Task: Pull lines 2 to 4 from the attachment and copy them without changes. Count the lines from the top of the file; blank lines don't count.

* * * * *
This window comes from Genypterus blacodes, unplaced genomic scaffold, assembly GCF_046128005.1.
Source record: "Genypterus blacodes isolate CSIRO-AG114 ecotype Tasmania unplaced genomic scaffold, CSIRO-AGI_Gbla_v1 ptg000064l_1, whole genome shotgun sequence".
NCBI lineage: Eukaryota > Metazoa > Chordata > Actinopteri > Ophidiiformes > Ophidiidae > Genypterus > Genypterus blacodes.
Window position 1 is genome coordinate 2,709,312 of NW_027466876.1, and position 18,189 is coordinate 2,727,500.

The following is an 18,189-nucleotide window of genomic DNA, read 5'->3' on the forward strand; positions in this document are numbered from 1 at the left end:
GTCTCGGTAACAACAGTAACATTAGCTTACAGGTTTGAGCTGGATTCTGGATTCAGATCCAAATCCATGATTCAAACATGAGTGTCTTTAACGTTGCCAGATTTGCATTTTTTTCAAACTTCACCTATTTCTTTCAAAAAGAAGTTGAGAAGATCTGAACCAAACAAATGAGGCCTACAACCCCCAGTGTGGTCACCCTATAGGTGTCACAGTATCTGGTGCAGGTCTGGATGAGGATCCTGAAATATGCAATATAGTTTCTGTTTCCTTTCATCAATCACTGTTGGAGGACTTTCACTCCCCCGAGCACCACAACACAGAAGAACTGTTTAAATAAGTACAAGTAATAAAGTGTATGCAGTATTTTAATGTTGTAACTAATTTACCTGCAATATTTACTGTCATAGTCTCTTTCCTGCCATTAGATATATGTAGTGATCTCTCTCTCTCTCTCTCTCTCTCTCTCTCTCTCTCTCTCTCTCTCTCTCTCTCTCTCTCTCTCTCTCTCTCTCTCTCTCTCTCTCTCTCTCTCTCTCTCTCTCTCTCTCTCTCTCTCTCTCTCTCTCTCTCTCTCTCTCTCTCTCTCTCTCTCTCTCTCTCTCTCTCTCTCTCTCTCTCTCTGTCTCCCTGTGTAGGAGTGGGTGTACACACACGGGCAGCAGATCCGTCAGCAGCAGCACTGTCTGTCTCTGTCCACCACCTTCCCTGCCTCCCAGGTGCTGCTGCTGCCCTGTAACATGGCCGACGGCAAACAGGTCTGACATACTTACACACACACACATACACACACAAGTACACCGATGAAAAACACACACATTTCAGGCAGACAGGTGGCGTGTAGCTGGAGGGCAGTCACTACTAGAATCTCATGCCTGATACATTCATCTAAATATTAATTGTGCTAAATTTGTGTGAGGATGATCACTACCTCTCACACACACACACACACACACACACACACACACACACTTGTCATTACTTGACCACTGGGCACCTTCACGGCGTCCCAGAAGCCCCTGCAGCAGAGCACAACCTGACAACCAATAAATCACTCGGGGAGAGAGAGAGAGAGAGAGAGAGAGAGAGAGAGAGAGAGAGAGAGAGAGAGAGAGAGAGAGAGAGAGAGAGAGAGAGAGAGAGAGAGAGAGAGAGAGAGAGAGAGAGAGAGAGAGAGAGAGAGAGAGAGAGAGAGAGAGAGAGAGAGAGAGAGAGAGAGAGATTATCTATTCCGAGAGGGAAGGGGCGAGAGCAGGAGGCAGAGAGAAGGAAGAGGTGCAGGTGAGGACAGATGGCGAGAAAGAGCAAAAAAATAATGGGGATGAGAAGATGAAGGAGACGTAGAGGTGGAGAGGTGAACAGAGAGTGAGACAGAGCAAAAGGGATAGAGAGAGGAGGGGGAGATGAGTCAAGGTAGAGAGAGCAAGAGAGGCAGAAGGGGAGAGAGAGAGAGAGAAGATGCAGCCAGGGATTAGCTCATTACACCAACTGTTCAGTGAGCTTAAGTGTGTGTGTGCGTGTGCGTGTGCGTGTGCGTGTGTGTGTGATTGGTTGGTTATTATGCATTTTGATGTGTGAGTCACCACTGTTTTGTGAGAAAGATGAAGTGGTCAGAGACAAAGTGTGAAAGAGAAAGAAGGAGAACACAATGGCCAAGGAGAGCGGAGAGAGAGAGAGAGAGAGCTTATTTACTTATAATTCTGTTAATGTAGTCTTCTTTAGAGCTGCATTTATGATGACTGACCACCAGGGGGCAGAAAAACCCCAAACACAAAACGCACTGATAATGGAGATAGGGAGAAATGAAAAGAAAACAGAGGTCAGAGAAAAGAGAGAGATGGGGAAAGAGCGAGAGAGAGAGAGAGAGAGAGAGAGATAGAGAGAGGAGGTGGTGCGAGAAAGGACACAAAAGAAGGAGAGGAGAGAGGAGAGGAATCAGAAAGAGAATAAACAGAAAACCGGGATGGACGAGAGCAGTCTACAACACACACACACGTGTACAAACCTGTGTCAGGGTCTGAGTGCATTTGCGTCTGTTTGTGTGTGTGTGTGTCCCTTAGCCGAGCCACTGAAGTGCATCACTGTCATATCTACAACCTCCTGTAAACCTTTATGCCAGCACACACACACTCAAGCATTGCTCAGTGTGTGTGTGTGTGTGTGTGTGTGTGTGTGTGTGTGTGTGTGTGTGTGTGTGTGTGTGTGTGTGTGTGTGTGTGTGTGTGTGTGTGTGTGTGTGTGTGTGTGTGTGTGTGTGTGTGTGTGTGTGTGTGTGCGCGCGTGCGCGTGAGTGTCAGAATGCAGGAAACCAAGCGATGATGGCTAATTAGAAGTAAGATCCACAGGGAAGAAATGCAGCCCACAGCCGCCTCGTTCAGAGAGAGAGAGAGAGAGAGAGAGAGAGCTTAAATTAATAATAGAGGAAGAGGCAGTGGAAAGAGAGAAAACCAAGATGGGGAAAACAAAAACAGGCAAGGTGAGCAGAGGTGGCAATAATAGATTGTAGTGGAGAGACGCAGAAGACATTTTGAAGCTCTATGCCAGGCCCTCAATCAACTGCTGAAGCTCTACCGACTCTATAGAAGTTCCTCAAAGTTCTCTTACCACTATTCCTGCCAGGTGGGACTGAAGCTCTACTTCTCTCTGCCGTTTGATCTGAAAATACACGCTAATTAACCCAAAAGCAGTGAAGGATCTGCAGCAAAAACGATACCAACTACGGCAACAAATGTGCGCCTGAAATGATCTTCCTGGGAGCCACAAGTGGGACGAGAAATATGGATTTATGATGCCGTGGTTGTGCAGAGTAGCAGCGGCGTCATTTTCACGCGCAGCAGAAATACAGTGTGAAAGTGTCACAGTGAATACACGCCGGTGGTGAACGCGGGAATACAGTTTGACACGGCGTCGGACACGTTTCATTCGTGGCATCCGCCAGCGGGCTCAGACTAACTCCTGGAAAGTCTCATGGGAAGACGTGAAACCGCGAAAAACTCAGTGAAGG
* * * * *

Source record: "Genypterus blacodes isolate CSIRO-AG114 ecotype Tasmania unplaced genomic scaffold, CSIRO-AGI_Gbla_v1 ptg000064l_1, whole genome shotgun sequence".
NCBI lineage: Eukaryota > Metazoa > Chordata > Actinopteri > Ophidiiformes > Ophidiidae > Genypterus > Genypterus blacodes.
Window position 1 is genome coordinate 2,709,312 of NW_027466876.1, and position 18,189 is coordinate 2,727,500.